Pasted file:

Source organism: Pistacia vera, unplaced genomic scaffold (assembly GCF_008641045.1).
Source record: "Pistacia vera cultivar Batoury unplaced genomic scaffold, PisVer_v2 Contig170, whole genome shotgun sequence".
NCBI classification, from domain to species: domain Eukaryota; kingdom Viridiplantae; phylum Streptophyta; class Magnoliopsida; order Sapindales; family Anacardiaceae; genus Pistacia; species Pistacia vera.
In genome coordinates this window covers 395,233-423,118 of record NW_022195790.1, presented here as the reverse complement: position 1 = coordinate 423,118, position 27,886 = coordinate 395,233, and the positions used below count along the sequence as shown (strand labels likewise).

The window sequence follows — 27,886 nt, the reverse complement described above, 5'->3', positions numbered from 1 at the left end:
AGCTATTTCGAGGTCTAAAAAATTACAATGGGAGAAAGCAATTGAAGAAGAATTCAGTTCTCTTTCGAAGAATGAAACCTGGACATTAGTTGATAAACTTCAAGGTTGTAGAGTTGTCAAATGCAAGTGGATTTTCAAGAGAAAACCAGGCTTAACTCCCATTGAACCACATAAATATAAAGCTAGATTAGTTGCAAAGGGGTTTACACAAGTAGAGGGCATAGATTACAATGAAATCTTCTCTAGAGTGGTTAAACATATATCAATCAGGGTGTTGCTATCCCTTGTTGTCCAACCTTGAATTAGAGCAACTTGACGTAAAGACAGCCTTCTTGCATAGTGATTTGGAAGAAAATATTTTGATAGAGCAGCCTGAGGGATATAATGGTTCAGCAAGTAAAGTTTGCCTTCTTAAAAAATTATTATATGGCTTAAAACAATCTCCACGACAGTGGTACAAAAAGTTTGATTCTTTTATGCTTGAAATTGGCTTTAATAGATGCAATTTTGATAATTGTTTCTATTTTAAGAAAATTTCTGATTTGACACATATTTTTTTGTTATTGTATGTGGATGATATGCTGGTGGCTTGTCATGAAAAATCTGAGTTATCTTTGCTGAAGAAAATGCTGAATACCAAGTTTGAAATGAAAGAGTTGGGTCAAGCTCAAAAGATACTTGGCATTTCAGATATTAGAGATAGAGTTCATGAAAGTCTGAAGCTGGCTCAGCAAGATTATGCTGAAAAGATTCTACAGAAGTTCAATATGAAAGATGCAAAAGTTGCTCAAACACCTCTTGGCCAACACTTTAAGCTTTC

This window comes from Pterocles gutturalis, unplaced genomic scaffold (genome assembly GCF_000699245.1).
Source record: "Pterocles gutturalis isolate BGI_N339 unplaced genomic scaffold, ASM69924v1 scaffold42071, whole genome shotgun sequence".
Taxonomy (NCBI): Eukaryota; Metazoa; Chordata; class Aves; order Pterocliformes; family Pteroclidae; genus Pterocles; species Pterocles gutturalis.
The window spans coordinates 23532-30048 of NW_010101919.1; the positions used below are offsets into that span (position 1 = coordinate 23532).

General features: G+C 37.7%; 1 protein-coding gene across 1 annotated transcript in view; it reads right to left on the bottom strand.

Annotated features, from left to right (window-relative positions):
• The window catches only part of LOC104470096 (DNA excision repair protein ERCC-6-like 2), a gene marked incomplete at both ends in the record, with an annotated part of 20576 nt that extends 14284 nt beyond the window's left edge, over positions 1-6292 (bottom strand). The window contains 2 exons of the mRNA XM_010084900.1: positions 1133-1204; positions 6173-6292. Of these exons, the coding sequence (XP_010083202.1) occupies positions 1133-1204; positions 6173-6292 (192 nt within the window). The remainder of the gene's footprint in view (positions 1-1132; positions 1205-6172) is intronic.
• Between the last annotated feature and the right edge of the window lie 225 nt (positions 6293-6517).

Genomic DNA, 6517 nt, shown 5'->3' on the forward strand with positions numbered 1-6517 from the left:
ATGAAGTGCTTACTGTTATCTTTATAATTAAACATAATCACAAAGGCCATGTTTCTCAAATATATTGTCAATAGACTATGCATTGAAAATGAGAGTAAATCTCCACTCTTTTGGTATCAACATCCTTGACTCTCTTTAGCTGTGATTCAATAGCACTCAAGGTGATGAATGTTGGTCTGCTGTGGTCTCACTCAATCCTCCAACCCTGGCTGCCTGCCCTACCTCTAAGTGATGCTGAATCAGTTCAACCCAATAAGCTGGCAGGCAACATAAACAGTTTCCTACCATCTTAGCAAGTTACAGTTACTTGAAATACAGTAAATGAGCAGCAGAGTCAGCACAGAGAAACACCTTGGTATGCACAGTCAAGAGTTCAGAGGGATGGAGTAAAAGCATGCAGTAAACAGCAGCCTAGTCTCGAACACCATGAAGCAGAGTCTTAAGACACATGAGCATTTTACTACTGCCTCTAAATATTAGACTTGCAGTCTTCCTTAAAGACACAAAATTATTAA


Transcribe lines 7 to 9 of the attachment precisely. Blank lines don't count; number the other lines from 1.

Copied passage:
This window comes from Pterocles gutturalis, unplaced genomic scaffold (genome assembly GCF_000699245.1).
Source record: "Pterocles gutturalis isolate BGI_N339 unplaced genomic scaffold, ASM69924v1 scaffold42071, whole genome shotgun sequence".
Taxonomy (NCBI): Eukaryota; Metazoa; Chordata; class Aves; order Pterocliformes; family Pteroclidae; genus Pterocles; species Pterocles gutturalis.